Review by Derrick Carter
Running Time: 3 hours 40 minutes
MPAA Rating: Not Rated
Directed by: Cecil B. DeMille
Written by: Aeneas MacKenzie, Jesse L. Lasky Jr., Jack Gariss & Fredric M. Frank
Starring: Charlton Heston, Yul Brynner, Anne Baxter, Edward G. Robinson, Yvonne De Carlo, Debra Paget, John Derek, Cedric Hardwicke, Nina Foch, Martha Scott & Vincent Price
Whether through acclaimed animation (PRINCE OF EGYPT) or a recently panned epic by a big name director (EXODUS), the story of Moses has potential to be entertaining for believers and non-believers alike. The most famous cinematic telling of the well-known tale is Cecil B. DeMille’s remake of THE TEN COMMANDMENTS (his 1923 silent film). This biblical epic is notable for being the most expensive movie of its time (13 million) and being the second-highest grossing film of the 1950’s. While the lengthy running time might test bladders (there is a welcome intermission halfway through), THE TEN COMMANDMENTS is worth watching for its sheer spectacle alone.
In ancient Egypt, there are rumblings of a Deliverer who will free the Hebrew slaves. Upset by this news, the Pharaoh orders all firstborn Hebrew infants to be killed…but a young baby secretly floats down the Nile. Rescued by the Pharaoh’s daughter, this Hebrew is named Moses and grows up alongside Ramses as Egyptian. When the truth comes out about Moses’s real heritage, he is banished to the brutal wilderness. Years pass and after an enlightening conversation with God, Moses returns as a Deliverer to free his people from bondage. As you might imagine, Ramses isn’t exactly thrilled to oblige.
THE TEN COMMANDMENTS is set on a huge scale and still holds up as an impressive feat today. Cecil B. DeMille certainly had a vision and executed it in grand fashion. The more elaborate effects are obviously animation mixed in with the live-action footage (though the parting of the Red Sea was executed fantastically through other practical means and layering). The animated effects make for a few unintentional chuckles today, but look great for their time period. The sheer practical nature of this production is awe-inspiring as the sets are massive and extras are everywhere, along with lots of real animals caught in the chaotic fray.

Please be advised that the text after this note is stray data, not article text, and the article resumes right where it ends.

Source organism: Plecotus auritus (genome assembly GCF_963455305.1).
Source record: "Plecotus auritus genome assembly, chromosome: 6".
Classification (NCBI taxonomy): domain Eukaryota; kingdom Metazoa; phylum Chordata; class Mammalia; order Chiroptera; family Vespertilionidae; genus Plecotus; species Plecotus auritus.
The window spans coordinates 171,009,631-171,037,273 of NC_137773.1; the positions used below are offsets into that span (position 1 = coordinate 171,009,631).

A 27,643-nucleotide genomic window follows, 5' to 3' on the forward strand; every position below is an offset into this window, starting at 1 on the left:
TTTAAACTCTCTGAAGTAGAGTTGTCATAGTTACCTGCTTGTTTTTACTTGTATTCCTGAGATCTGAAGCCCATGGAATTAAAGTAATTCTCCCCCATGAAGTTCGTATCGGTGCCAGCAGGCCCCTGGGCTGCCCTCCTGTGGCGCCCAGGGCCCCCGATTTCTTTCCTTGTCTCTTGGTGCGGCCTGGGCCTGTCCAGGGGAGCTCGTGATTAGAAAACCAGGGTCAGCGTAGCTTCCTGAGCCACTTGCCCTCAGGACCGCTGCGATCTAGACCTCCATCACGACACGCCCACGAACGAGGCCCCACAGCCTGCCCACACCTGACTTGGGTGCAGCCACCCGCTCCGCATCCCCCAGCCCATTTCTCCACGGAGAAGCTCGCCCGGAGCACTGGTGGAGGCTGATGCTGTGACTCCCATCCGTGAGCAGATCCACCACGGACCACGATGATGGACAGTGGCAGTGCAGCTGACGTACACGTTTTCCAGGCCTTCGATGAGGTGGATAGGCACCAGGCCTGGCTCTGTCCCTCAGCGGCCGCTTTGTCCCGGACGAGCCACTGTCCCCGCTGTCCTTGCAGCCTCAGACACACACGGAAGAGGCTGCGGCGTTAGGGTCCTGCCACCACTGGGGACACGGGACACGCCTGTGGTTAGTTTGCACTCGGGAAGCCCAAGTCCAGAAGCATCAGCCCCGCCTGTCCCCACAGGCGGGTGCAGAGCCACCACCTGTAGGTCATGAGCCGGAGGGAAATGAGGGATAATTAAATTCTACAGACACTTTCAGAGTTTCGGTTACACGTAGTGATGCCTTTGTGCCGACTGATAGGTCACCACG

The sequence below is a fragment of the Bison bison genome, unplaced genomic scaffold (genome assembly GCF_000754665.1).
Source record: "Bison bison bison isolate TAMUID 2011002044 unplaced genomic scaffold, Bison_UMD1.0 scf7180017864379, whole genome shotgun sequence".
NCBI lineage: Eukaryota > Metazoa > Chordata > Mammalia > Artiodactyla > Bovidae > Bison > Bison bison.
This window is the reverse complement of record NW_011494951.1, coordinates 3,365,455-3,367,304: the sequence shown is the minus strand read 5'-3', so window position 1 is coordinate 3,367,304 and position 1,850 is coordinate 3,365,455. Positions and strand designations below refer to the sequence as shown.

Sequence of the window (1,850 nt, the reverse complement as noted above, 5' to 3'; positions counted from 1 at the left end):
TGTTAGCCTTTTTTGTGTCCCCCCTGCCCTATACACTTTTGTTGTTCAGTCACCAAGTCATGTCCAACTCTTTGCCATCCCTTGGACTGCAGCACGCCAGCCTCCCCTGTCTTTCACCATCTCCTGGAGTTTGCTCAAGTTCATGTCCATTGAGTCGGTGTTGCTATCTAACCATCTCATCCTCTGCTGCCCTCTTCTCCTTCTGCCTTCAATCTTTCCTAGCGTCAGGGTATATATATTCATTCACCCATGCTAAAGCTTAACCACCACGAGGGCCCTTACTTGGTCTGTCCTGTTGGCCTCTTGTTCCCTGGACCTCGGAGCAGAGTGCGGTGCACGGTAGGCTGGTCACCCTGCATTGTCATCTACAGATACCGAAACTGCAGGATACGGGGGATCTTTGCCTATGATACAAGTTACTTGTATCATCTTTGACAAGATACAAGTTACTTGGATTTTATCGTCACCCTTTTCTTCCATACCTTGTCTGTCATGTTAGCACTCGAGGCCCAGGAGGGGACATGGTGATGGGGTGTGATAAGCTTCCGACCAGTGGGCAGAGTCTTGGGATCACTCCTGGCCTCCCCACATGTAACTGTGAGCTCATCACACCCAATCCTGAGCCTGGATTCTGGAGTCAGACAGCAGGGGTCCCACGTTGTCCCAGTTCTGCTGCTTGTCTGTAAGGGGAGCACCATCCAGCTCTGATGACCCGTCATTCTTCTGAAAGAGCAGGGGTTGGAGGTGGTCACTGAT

My one complaint with THE TEN COMMANDMENTS comes in the screenplay skipping over a majority of the Ten Plagues. When watching a Moses story, this is usually the most intense and effects heavy part. While three plagues are kept very much intact on-screen (water into blood, thunderstorm of hail and fire, and the death of the firstborn), the rest are vaguely mentioned in throwaway exposition dialogue. Color me a spoiled brat, but I really was looking forward to seeing these plagues in this film (especially with the massive production values). Instead, the script makes the most of the tenth plague and Passover (also an essential, important part of the story). The death gas hovering through Egypt is a legitimately creepy sequence, with stellar sound design adding the pain and sorrow of the whole situation.
While I’ve been going on and on about the effects and scale of THE TEN COMMANDMENTS, I have yet to mention the performances. Charlton Heston is well cast as Moses. Heston’s performance has an instant charisma that would make the character likable…even if he wasn’t the biblical savior towards thousands of slaves. However, some of his dialogue can be a bit too melodramatic and cheesy (there are many blatantly over-the-top speeches about injustice). As Ramses, Yul Brynner is a blast. He’s cold and calculating from the get-go, constantly delivering the iconic line “So let it be written. So let it be done.”
As evil as Ramses is, I actually found the bigger antagonist to be his wife: Nefretiri (played wonderfully by Anne Baxter). This character was once deeply in love with Moses and displays a darker side early on, but commits her villainy in roundabout disguised ways. I truly enjoyed Baxter’s performance as the equivalent of a biblical femme fatale for Ramses (this description is especially accurate during last hour). Seeing as there’s so much going on, Yvonne De Carlo isn’t given much to do as Moses’s wife, Sephora. It also bears mentioning that Vincent Price makes a memorable appearance as a sinister master builder (or as Moses calls him: the master butcher).
I really appreciated that TEN COMMANDMENTS took creative liberties with its old-as-time material and managed to bring even more emotion to the familiar narrative. A sub-plot involving the strained relationship between a stonecutter, named Joshua, and a water giver, named Lilia, is especially well-done. Their story occasionally pops in and out as the bigger narrative moves forward. Also, moments between the Pharaoh and Moses are believable as a loving father and son. The scene in which the heartbroken Pharaoh learns the truth is very emotional to watch as the sadness between the characters feels genuine.
You don’t necessarily need to be a believer to appreciate and enjoy THE TEN COMMANDMENTS. The film is epic in size and scale, making it something truly special to behold. There was plenty of care and detail put into the sets, costumes, effects, and writing. I appreciated that the film wasn’t just a retelling of the well-known Bible story and took creative liberties as a Hollywood blockbuster too. Though Heston’s dialogue can be cheesy and I really wish that more time had been spent on the plagues, THE TEN COMMANDMENTS is a classic that has held up and easily stands as one of the best biblical epics of all-time!